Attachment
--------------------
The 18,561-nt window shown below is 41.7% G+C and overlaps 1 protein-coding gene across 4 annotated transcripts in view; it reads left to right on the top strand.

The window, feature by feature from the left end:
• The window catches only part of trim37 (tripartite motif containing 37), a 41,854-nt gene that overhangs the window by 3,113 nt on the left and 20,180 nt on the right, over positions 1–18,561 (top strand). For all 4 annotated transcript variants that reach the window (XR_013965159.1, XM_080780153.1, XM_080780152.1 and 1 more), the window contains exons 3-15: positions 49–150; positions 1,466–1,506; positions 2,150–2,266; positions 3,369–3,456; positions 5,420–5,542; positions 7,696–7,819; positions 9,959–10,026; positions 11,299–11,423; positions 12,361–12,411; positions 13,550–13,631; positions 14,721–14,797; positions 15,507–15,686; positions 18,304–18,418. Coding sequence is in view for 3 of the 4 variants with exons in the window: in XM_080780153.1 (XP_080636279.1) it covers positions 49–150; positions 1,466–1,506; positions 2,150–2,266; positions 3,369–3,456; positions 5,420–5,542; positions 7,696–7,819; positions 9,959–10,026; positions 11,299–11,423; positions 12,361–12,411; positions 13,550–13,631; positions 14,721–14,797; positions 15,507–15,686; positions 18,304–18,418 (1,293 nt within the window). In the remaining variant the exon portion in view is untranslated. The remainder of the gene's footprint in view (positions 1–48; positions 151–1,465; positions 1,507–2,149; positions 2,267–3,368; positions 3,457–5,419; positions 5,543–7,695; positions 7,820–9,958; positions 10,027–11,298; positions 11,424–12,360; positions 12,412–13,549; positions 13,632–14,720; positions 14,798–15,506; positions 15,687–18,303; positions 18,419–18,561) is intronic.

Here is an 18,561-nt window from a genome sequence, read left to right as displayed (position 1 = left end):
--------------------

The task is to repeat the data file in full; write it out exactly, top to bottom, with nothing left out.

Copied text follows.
The 18,561-nt window shown below is 41.7% G+C and overlaps 1 protein-coding gene across 4 annotated transcripts in view; it reads left to right on the top strand.

The window, feature by feature from the left end:
• The window catches only part of trim37 (tripartite motif containing 37), a 41,854-nt gene that overhangs the window by 3,113 nt on the left and 20,180 nt on the right, over positions 1–18,561 (top strand). For all 4 annotated transcript variants that reach the window (XR_013965159.1, XM_080780153.1, XM_080780152.1 and 1 more), the window contains exons 3-15: positions 49–150; positions 1,466–1,506; positions 2,150–2,266; positions 3,369–3,456; positions 5,420–5,542; positions 7,696–7,819; positions 9,959–10,026; positions 11,299–11,423; positions 12,361–12,411; positions 13,550–13,631; positions 14,721–14,797; positions 15,507–15,686; positions 18,304–18,418. Coding sequence is in view for 3 of the 4 variants with exons in the window: in XM_080780153.1 (XP_080636279.1) it covers positions 49–150; positions 1,466–1,506; positions 2,150–2,266; positions 3,369–3,456; positions 5,420–5,542; positions 7,696–7,819; positions 9,959–10,026; positions 11,299–11,423; positions 12,361–12,411; positions 13,550–13,631; positions 14,721–14,797; positions 15,507–15,686; positions 18,304–18,418 (1,293 nt within the window). In the remaining variant the exon portion in view is untranslated. The remainder of the gene's footprint in view (positions 1–48; positions 151–1,465; positions 1,507–2,149; positions 2,267–3,368; positions 3,457–5,419; positions 5,543–7,695; positions 7,820–9,958; positions 10,027–11,298; positions 11,424–12,360; positions 12,412–13,549; positions 13,632–14,720; positions 14,798–15,506; positions 15,687–18,303; positions 18,419–18,561) is intronic.

Here is an 18,561-nt window from a genome sequence, read left to right as displayed (position 1 = left end):